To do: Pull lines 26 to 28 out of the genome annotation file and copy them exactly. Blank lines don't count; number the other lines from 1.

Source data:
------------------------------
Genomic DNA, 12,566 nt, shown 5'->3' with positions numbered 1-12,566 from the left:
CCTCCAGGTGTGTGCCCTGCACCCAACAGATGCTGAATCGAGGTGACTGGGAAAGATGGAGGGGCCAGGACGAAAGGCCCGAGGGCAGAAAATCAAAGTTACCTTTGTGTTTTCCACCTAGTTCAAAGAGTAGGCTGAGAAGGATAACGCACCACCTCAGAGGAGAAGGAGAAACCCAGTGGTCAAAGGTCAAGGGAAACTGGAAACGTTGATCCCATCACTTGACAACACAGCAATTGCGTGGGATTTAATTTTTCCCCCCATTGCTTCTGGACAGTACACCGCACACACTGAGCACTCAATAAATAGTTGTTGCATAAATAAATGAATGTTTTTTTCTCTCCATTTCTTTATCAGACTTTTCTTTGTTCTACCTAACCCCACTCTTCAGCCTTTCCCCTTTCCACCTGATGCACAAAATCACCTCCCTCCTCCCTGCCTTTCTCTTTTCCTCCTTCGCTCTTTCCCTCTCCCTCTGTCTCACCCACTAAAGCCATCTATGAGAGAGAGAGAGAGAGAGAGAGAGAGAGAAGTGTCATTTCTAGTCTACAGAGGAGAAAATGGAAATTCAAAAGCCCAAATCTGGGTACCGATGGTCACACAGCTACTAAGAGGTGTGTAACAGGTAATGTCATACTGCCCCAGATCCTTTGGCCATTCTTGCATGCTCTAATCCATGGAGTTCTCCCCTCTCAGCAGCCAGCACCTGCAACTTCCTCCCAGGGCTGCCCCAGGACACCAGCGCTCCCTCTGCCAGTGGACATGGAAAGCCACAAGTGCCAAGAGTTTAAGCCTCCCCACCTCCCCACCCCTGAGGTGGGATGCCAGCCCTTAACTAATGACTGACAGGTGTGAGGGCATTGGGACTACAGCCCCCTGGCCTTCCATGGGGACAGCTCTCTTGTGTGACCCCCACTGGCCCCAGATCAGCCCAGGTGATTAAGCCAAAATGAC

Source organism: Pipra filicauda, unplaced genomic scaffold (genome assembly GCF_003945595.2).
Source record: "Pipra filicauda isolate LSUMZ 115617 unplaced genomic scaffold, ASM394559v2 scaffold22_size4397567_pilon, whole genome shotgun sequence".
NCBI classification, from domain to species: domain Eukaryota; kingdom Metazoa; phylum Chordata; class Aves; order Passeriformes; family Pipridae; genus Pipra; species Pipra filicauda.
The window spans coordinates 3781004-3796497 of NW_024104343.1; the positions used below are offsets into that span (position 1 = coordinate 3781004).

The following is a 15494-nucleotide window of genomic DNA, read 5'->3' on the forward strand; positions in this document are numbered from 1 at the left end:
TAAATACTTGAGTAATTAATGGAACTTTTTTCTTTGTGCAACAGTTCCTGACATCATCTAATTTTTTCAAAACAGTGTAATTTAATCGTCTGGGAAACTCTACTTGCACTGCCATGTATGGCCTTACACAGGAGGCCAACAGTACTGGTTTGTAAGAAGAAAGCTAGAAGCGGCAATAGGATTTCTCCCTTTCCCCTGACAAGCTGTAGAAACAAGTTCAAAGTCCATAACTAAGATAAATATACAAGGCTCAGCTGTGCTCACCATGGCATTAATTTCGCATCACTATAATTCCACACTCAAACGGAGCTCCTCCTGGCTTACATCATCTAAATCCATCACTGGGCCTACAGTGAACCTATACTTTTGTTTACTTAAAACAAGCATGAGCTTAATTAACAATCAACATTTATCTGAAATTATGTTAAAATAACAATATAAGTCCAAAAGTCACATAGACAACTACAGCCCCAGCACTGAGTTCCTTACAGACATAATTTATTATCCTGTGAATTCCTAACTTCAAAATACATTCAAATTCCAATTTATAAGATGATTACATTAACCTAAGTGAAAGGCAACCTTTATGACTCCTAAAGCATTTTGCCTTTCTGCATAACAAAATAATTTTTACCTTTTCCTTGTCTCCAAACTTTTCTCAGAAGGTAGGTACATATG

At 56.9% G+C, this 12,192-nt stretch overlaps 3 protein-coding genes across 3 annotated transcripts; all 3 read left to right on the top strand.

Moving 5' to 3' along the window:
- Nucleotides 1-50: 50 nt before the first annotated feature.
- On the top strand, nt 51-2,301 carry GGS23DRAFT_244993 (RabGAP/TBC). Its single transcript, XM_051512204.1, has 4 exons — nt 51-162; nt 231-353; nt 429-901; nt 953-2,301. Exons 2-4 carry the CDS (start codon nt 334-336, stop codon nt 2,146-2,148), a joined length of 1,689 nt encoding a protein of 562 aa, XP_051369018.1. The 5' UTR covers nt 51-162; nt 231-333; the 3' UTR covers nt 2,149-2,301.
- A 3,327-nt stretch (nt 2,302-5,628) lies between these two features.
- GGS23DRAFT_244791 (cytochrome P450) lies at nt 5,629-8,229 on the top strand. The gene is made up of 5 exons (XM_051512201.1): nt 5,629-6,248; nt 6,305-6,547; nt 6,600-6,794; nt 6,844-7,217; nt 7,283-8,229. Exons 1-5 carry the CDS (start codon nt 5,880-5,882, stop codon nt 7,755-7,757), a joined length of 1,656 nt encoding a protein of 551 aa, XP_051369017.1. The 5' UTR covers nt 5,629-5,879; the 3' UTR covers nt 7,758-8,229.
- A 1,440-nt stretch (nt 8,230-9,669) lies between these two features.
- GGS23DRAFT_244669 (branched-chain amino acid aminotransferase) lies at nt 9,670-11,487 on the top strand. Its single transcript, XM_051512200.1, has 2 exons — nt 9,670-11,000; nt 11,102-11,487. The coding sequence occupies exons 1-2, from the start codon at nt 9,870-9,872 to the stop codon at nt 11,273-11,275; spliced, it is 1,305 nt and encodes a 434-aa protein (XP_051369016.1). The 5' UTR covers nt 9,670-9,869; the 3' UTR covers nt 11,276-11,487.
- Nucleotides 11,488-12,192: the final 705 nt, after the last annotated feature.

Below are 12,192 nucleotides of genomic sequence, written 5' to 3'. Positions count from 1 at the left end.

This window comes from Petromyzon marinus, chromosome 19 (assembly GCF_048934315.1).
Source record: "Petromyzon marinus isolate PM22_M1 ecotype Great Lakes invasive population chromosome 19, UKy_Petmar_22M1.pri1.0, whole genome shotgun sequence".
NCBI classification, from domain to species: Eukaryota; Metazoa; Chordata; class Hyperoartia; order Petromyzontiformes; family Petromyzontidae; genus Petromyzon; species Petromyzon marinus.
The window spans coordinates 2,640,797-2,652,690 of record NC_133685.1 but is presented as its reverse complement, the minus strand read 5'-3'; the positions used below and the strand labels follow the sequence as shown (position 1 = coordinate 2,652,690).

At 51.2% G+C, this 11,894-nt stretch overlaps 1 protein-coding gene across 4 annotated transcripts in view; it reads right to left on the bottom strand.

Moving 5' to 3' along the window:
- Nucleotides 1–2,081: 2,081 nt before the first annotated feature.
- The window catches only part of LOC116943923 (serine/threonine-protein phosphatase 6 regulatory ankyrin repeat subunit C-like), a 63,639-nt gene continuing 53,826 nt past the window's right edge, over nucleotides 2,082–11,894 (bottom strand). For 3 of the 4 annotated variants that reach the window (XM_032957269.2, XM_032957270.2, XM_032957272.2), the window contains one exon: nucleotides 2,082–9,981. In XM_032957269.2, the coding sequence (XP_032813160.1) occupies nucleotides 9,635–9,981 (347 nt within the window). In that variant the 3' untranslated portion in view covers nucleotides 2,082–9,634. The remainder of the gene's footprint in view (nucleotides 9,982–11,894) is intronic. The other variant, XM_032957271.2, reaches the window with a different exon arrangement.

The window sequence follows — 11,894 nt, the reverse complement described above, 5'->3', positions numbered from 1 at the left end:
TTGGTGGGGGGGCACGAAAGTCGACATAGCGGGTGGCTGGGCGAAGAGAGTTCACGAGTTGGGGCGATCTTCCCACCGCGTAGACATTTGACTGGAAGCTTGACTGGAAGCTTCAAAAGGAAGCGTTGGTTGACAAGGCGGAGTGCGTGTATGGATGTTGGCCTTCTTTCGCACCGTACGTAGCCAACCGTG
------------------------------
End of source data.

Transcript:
- The window catches only part of LOC116943923 (serine/threonine-protein phosphatase 6 regulatory ankyrin repeat subunit C-like), a 63,639-nt gene continuing 53,826 nt past the window's right edge, over nucleotides 2,082–11,894 (bottom strand). For 3 of the 4 annotated variants that reach the window (XM_032957269.2, XM_032957270.2, XM_032957272.2), the window contains one exon: nucleotides 2,082–9,981. In XM_032957269.2, the coding sequence (XP_032813160.1) occupies nucleotides 9,635–9,981 (347 nt within the window). In that variant the 3' untranslated portion in view covers nucleotides 2,082–9,634. The remainder of the gene's footprint in view (nucleotides 9,982–11,894) is intronic. The other variant, XM_032957271.2, reaches the window with a different exon arrangement.

The window sequence follows — 11,894 nt, the reverse complement described above, 5'->3', positions numbered from 1 at the left end:
TTGGTGGGGGGGCACGAAAGTCGACATAGCGGGTGGCTGGGCGAAGAGAGTTCACGAGTTGGGGCGATCTTCCCACCGCGTAGACATTTGACTGGAAGCTTGACTGGAAGCTTCAAAAGGAAGCGTTGGTTGACAAGGCGGAGTGCGTGTATGGATGTTGGCCTTCTTTCGCACCGTACGTAGCCAACCGTG